Is Having an Acting Agent Important? | Do you need an Acting Agent?

Is having an agent enough?

Written by on | Acting Tips

So you’ve landed an agent! Now you can finally relax, put your feet up and wait as the jobs just roll in! That’s it, you’re completely set for life! All you have to do now is start writing your Oscars acceptance speech… Sadly, this is not the case, having an agent is awesome but it is far from the be-all and end-all of working as an actor. Now you have opportunities for professional work it’s important to know your role and relationship with your agent, keep working on your craft, hustle and keep cranking out some scene work! You and your agent are a team, a team working together towards the bigger goal of success and like any good team you each have your roles that compliment each other!

The actor/agent relationship

The first thing you need to get a handle on in this new agent filled world is the following, what is my relationship with my agent? What can I do to ensure they’re putting me up for the kind of work I want to go for? It’s really important that you have an open and honest conversation with your agent about your goals as an actor, in which mediums you want to work and get work and if there are any areas you are not so interested in. Also having a conversation about what you can do as an actor to maximise your chances of booking roles. If your agent asks you to put down a few tapes or to send them material, get new headshots or update your showreel, take that information on board.

Of course, some agents are more reputable than others. We have a handy guide here about what to avoid in an acting agent. Discuss how much contact they expect, friends of mine speak to their agents every week, check-in and have a phone call about life and the industry. I speak to mine after an audition to let them know how it went. So discuss what that looks like for you. You don’t want to be annoying to them, but you do want to be on their mind as much as possible, so when a role comes up they think of you! Simply having an agent isn’t enough to book you jobs, you need to cultivate a positive, professional working relationship with your agent.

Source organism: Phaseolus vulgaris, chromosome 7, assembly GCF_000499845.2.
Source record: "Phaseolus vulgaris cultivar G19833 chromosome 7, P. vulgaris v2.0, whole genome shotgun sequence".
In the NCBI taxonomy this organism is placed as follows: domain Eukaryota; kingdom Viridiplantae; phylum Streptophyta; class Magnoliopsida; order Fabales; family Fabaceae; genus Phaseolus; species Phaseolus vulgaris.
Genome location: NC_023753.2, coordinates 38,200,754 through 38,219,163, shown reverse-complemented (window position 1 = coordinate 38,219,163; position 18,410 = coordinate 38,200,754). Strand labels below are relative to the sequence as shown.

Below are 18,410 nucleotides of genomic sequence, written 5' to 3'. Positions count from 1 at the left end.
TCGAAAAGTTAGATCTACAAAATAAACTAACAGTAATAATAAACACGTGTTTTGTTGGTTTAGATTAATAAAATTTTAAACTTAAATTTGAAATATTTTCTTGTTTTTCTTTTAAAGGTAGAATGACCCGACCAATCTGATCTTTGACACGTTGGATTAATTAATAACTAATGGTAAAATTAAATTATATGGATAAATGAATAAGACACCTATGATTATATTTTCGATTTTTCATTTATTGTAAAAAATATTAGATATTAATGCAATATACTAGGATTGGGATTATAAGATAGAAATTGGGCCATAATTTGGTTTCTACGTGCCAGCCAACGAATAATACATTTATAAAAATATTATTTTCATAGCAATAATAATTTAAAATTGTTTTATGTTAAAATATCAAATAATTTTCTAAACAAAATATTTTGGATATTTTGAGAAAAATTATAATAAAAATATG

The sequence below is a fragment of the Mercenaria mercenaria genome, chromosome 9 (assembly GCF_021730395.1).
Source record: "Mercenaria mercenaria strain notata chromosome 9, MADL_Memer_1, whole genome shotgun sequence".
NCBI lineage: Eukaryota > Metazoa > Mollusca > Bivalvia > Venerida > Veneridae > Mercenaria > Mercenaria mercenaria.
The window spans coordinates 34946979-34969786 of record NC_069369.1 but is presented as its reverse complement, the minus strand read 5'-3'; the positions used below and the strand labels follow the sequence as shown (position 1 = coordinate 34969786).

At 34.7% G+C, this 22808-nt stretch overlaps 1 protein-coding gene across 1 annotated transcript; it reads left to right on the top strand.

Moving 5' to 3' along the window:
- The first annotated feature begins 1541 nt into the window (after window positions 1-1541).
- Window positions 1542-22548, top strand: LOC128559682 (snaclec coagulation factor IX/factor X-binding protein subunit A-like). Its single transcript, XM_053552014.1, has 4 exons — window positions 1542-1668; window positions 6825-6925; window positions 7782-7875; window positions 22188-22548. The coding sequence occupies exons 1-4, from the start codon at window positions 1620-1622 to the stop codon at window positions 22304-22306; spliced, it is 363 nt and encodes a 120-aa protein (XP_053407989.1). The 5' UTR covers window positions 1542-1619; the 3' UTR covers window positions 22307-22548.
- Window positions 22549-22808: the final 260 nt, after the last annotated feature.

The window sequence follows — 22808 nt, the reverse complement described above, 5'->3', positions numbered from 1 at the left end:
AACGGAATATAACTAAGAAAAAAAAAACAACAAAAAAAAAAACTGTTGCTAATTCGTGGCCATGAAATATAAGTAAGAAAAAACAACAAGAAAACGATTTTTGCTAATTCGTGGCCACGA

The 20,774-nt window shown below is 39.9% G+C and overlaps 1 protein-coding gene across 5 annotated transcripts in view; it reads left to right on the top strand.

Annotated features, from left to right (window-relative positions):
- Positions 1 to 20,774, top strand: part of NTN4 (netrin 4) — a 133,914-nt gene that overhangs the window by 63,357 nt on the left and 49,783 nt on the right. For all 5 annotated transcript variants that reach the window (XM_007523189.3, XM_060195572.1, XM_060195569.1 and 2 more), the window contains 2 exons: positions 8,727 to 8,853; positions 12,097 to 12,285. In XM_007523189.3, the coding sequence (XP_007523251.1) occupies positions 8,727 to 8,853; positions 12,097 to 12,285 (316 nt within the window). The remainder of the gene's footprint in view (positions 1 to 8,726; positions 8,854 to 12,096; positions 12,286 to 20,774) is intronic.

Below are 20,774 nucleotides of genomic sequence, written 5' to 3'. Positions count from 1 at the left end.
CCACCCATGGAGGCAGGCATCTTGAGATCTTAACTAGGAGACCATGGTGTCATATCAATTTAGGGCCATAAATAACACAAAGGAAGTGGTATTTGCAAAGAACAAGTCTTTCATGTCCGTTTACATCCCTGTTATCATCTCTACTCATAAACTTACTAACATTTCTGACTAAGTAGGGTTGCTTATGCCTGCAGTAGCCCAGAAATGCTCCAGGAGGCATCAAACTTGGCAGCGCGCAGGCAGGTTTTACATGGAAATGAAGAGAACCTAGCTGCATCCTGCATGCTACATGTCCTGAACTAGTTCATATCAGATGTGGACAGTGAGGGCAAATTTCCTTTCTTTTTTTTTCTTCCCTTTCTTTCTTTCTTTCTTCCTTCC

Remember they work for you, they only get paid when you do, so you need to work together if you are going to be successful.

Keep working on your craft

It’s really important that once you have an agent, you do not stop trying to improve as an actor. Acting is hard, it really is, it is massively challenging and every time you do it, it’s different. There’s the skill of performance and there’s managing your own anxiety and need to book a gig or impress people that your performing for. It’s a battle of ego, skill, pressure and creativity all wrapped into one. For this reason, working on your skills as an actor is really important. You must keep reading plays, working on scenes, learning monologues, your voice, accents and so on.

Usually, to get an agent, you have had to fight really hard.  If you get that reel, headshot and CV up to a really high level and to just let all of that good work stagnate while you hang out at home, eat fried chicken and play video games, is a huge waste!

Additionally, it shows your agent how passionate about the craft you are if you are constantly working on it and improving they will throw more work your way, in the knowledge that your skills and work is on point.